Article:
Promoting responsible behaviour towards animal health and well-being

PT Jyothi Datta | Updated on: Mar 02, 2018
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Brachycephalic: that’s what these breeds are called, says Bayer’s Rajesh Aggarwal, explaining why the German multinational has taken an informed decision to not use pugs, English bulldogs or Siamese cats to promote their products.

Such breeds have a flattened skull and small nose, leading to respiratory problems; and the layers of skin bind in moisture, giving rise to infection, explains Aggarwal, Bayer’s head of commerical operation (Asia).

People may find these animals “cute”, but this may not be the best thing for the animal, he says, adding that the company did not want to indirectly promote something that is not “responsible”. As a company focussed on animal health and well-being, an informed decision was taken globally to not advance the use of such animals, he says. In fact, Bayer’s global campaign towards animal health and wellness includes supporting responsible breed selection and mitigating zoonotic diseases (where diseases are seen to jump species, from animal to humans in this case) by promoting the concept of “One health” that recognises health as an integrated fabric between different species and the environment.

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     The concept of One Health has been gaining acceptance globally not just against the backdrop of epidemics like bird flu or swine flu, for example, which spread rapidly across geographies, but also with the problem of antibiotic resistance landing at every Government’s doorstep. The random and indiscriminate use of antibiotics in humans and animals has led to these medicines not being effective to treat illnesses anymore. And currently, global campaigns are under way to restrict the use of antibiotics, even as efforts are directed on new potential drug candidates.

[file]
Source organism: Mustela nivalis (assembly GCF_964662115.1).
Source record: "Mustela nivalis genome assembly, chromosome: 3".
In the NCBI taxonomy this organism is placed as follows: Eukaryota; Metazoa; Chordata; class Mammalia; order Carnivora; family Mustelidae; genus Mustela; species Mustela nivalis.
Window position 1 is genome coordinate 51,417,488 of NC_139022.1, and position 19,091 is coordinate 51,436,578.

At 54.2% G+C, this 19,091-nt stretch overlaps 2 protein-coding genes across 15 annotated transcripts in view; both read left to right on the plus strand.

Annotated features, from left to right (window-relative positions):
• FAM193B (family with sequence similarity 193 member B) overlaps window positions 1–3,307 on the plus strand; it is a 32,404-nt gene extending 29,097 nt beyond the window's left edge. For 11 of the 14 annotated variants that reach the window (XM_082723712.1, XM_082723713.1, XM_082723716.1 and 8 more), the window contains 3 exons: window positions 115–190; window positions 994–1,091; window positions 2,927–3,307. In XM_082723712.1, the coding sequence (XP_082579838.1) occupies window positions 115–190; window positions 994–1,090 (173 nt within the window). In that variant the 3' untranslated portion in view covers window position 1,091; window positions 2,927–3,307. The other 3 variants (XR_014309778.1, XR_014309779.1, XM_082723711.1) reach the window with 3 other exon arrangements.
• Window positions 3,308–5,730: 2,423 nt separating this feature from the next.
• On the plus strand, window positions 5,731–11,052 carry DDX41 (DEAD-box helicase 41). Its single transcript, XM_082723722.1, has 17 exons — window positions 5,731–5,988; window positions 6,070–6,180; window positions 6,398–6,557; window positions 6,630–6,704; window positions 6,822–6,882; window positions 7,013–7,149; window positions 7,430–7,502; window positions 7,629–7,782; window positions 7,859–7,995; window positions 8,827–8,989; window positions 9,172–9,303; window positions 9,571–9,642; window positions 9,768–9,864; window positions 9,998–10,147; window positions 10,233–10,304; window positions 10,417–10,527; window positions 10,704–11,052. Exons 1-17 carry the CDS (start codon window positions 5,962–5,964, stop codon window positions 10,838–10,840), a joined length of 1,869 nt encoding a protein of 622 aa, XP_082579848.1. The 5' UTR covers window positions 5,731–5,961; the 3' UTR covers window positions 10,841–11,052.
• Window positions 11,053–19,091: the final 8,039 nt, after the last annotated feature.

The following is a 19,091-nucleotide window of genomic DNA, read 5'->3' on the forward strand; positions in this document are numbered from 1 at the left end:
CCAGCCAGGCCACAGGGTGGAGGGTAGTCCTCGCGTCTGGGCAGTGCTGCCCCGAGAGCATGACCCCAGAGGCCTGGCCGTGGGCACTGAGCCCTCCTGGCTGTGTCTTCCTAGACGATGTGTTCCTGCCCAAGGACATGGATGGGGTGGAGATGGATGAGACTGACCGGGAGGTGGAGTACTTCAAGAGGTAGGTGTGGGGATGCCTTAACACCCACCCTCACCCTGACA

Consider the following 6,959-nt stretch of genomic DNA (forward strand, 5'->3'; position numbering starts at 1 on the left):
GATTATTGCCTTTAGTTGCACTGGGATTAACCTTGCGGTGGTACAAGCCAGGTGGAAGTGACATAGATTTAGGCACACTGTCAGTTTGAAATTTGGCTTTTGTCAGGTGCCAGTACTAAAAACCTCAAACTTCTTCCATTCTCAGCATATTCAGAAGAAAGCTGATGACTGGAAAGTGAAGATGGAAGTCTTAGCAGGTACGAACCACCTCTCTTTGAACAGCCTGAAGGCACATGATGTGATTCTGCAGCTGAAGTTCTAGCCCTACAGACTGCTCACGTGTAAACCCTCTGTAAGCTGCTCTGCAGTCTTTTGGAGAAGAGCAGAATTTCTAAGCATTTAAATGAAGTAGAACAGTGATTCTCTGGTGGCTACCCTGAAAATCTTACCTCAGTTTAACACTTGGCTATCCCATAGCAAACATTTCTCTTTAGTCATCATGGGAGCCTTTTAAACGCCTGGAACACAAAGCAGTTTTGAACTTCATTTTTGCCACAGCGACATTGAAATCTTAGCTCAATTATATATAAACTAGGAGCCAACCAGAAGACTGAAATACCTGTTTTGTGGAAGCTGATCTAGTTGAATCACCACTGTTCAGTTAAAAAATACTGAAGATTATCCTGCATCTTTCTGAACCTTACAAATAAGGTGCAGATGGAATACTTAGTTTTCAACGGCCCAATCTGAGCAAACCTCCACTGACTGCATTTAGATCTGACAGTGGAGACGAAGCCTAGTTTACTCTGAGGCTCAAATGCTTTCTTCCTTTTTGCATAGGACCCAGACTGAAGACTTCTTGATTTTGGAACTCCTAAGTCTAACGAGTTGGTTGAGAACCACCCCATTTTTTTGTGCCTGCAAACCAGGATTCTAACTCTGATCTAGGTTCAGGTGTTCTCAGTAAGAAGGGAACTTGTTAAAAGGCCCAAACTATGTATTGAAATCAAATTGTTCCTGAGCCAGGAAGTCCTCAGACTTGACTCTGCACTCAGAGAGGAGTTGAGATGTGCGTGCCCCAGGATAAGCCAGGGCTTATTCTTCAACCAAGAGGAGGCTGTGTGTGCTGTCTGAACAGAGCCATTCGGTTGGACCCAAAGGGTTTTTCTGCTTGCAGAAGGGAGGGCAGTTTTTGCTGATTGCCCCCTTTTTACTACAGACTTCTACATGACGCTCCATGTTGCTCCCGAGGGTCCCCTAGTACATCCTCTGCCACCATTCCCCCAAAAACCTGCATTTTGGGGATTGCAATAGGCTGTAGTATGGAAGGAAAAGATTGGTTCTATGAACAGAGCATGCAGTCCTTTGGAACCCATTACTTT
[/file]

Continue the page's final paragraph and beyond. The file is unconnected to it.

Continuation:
Bayer Animal Health’s initiatives in this context include interacting with veterinary doctors, distributors, pet-owners and so on through training, carrying product labels with messages on the prudent use of antibiotics and even apps to promote responsible and informed behaviour among pet-owners, he explains.

It is not that the use of antibiotics will go away, Aggarwal clarifies, as these medicines are needed to treat an unwell animal or one with a bad infection. “It finally boils down to how judiciously we use these antibiotics, and I think these classes of compounds have a tendency that if they are not being used judiciously, they tend to create resistance in the species in which they are being used. So, finally it comes to awareness and knowledge and education which can be imparted on this.” Simultaneous efforts are also under way to promote alternatives to anti-infectives, besides promoting products like probiotics to improve the animal’s health and immunity, he adds.

Bayer’s animal health campaign comes under its cropscience business, a segment that has its own set of controversies involving the use of pesticide and its exposure to farmers and consumers. In fact, the company is currently poised to execute its $66-billion takeover of agrichem and seed company Monsanto.

In India, too, animal health is a “busy place”, says Aggarwal, with the estimated ₹4,000 crore market ( see Infobox ) seeing the participation of several global majors and domestic players.


Published on March 08, 2018

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